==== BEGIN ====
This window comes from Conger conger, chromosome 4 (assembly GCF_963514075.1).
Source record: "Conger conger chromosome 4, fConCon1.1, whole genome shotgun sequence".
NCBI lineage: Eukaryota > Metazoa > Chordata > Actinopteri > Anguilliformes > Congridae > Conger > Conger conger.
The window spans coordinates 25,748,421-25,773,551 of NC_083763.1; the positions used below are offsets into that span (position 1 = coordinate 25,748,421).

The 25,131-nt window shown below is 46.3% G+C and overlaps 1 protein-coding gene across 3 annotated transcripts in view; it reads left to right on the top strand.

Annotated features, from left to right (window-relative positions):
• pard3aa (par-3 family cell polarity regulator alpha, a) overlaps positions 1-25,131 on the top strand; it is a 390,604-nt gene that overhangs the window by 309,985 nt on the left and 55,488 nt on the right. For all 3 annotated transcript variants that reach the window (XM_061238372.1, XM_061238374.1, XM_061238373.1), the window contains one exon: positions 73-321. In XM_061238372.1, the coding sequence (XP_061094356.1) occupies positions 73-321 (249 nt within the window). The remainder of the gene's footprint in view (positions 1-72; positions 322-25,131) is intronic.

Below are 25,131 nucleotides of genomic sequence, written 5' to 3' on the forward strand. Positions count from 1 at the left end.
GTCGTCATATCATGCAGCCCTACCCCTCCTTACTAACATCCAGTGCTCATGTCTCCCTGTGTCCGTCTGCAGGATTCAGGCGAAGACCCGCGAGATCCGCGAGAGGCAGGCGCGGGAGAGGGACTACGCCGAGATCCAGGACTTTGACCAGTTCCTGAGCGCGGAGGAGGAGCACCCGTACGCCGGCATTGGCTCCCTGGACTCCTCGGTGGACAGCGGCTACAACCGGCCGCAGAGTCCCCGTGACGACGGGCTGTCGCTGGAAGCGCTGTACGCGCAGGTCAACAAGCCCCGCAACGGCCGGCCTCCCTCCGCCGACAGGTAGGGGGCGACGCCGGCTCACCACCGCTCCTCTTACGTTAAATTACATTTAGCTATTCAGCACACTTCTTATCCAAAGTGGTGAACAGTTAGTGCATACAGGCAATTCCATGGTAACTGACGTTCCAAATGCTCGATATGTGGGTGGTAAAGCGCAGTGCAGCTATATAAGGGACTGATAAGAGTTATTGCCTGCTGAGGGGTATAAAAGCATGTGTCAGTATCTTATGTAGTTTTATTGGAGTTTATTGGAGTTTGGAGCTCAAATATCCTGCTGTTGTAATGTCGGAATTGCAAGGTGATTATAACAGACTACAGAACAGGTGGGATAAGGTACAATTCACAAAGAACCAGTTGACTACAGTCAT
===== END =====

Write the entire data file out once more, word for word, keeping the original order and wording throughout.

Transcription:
This window comes from Conger conger, chromosome 4 (assembly GCF_963514075.1).
Source record: "Conger conger chromosome 4, fConCon1.1, whole genome shotgun sequence".
NCBI lineage: Eukaryota > Metazoa > Chordata > Actinopteri > Anguilliformes > Congridae > Conger > Conger conger.
The window spans coordinates 25,748,421-25,773,551 of NC_083763.1; the positions used below are offsets into that span (position 1 = coordinate 25,748,421).

The 25,131-nt window shown below is 46.3% G+C and overlaps 1 protein-coding gene across 3 annotated transcripts in view; it reads left to right on the top strand.

Annotated features, from left to right (window-relative positions):
• pard3aa (par-3 family cell polarity regulator alpha, a) overlaps positions 1-25,131 on the top strand; it is a 390,604-nt gene that overhangs the window by 309,985 nt on the left and 55,488 nt on the right. For all 3 annotated transcript variants that reach the window (XM_061238372.1, XM_061238374.1, XM_061238373.1), the window contains one exon: positions 73-321. In XM_061238372.1, the coding sequence (XP_061094356.1) occupies positions 73-321 (249 nt within the window). The remainder of the gene's footprint in view (positions 1-72; positions 322-25,131) is intronic.

Below are 25,131 nucleotides of genomic sequence, written 5' to 3' on the forward strand. Positions count from 1 at the left end.
GTCGTCATATCATGCAGCCCTACCCCTCCTTACTAACATCCAGTGCTCATGTCTCCCTGTGTCCGTCTGCAGGATTCAGGCGAAGACCCGCGAGATCCGCGAGAGGCAGGCGCGGGAGAGGGACTACGCCGAGATCCAGGACTTTGACCAGTTCCTGAGCGCGGAGGAGGAGCACCCGTACGCCGGCATTGGCTCCCTGGACTCCTCGGTGGACAGCGGCTACAACCGGCCGCAGAGTCCCCGTGACGACGGGCTGTCGCTGGAAGCGCTGTACGCGCAGGTCAACAAGCCCCGCAACGGCCGGCCTCCCTCCGCCGACAGGTAGGGGGCGACGCCGGCTCACCACCGCTCCTCTTACGTTAAATTACATTTAGCTATTCAGCACACTTCTTATCCAAAGTGGTGAACAGTTAGTGCATACAGGCAATTCCATGGTAACTGACGTTCCAAATGCTCGATATGTGGGTGGTAAAGCGCAGTGCAGCTATATAAGGGACTGATAAGAGTTATTGCCTGCTGAGGGGTATAAAAGCATGTGTCAGTATCTTATGTAGTTTTATTGGAGTTTATTGGAGTTTGGAGCTCAAATATCCTGCTGTTGTAATGTCGGAATTGCAAGGTGATTATAACAGACTACAGAACAGGTGGGATAAGGTACAATTCACAAAGAACCAGTTGACTACAGTCAT